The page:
Catholic school officials know this firsthand. After announcing that masks would be required for students ages 3-11, the Diocese of Lincoln later introduced a waiver for parents to opt their students out of mask-wearing on the basis of personal beliefs.

Parents were also asked to sign an assumption-of-risk and liability form, which acknowledged a child's heightened risk of contracting COVID-19 by not wearing a mask and released the diocese from any COVID-related lawsuits.

"Tragically, the pandemic has had a profoundly divisive and corrosive effect on our culture," Matthew Hecker, chief administrative officer for diocesan schools, wrote to families. "We are scared, angry and resolved on our opinions. We can't agree on 'facts.'"

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Lincoln Christian, which is not requiring students to wear masks, asked parents to sign a similar waiver acknowledging that they understand the school's procedures and accept responsibility and liability for their choice to send their child to school.

Superintendent Zach Kassebaum said Lincoln Christian officials determined it would be an overreach to issue a mandate and added that the Health Department has the authority to issue a directed health measure to require masks if it deems necessary.

Lincoln Board of Education member and public health expert Bob Rauner said in his latest online coronavirus update that he would like to see a DHM to once again mandate masks in all public indoor settings.

"There's going to be a lot of wailing and gnashing of teeth by some people," he said, "but it's time for it."

With crucial school year ahead for students, new teachers are just getting started

Big enthusiasm for small towns

Here's a promising report for small towns: Sixty-four percent of more than 1,000 Nebraska students surveyed by the Nebraska Community Foundation said their ideal community is small, like their hometown.

That might not sound like a big number, but it's a 47% increase from 2020. Seventy-six percent also said they didn't think there was a stigma associated with small-town living, up from 70% last year.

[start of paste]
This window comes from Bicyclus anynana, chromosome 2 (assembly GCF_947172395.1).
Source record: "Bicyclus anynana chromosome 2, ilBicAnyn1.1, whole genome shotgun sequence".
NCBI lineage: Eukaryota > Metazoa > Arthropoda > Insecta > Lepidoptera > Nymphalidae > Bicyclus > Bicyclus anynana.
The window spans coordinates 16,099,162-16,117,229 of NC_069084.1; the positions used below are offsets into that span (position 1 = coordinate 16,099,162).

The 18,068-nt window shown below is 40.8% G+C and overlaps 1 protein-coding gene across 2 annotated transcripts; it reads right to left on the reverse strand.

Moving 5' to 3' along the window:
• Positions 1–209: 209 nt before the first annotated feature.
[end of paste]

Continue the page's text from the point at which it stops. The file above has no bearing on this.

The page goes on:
The 1,047 middle and high school students who participated in the recently released 2021 Nebraska Youth Survey gave their responses between January and March.

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They came from myriad rural communities, including Albion, Bassett, Bruning, Burwell, Byron, Cedar Rapids, Chester, Davenport, Deshler, Grant, Hebron, O'Neill, Sidney, St. Edward, Stuart and Taylor.

Students also emphasized safety, with 90% of respondents saying they feel safe in their hometowns. Sixty-one percent said they were likely to advocate for diversity and inclusion in their communities, too.

The youths surveyed were also active at school, with 84% saying they are involved in school sports and other activities. 

Contact the writer at zhammack@journalstar.com or 402-473-7225. On Twitter @zach_hammack

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K-12 education reporter

Zach Hammack, a 2018 UNL graduate, has always called Lincoln home. He previously worked as a copy editor at the Journal Star and was a reporting intern in 2017. Now, he covers students, teachers and schools as the newspaper’s K-12 reporter.